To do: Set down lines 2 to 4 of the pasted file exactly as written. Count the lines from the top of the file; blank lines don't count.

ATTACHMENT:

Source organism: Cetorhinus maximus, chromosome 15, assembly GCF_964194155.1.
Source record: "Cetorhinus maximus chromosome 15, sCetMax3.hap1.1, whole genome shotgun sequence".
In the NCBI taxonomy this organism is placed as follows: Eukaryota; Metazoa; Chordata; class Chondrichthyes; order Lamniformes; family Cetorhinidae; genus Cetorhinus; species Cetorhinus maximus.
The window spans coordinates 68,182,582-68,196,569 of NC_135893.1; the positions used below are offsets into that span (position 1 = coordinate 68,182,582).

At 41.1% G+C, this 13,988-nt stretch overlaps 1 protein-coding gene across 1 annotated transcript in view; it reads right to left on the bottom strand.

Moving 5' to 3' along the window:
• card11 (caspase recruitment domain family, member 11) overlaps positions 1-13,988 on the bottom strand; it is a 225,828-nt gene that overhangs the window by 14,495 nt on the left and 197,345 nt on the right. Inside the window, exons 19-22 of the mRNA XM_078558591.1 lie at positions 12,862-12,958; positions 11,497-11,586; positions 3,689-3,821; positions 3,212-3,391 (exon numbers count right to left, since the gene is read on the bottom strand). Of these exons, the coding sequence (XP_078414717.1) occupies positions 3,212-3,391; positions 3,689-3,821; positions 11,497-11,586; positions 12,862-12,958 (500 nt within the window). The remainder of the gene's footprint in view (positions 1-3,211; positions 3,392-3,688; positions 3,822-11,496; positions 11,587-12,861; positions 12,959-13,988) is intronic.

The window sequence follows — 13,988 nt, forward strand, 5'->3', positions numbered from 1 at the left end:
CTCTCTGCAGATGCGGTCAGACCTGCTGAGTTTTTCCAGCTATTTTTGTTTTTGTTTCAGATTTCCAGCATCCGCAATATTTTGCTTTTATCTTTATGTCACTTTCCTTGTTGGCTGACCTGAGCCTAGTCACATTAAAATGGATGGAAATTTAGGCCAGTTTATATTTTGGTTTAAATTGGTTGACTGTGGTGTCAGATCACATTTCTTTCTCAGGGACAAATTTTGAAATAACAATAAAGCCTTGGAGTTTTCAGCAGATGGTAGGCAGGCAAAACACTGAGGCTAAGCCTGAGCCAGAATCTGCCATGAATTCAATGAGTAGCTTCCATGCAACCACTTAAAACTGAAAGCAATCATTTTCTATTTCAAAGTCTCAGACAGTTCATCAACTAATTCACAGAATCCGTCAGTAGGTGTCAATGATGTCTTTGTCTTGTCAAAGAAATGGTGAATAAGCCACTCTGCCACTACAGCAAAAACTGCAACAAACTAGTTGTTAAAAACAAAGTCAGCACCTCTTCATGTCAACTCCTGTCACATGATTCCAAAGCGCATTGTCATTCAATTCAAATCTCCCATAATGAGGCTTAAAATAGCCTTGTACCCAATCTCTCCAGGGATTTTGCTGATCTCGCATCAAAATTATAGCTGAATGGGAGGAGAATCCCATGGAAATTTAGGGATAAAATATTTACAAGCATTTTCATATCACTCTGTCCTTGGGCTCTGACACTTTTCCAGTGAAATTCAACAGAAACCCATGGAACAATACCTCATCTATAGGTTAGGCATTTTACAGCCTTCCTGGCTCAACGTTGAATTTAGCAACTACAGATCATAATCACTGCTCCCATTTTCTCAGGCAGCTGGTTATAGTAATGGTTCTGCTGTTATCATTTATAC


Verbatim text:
Source record: "Cetorhinus maximus chromosome 15, sCetMax3.hap1.1, whole genome shotgun sequence".
In the NCBI taxonomy this organism is placed as follows: Eukaryota; Metazoa; Chordata; class Chondrichthyes; order Lamniformes; family Cetorhinidae; genus Cetorhinus; species Cetorhinus maximus.
The window spans coordinates 68,182,582-68,196,569 of NC_135893.1; the positions used below are offsets into that span (position 1 = coordinate 68,182,582).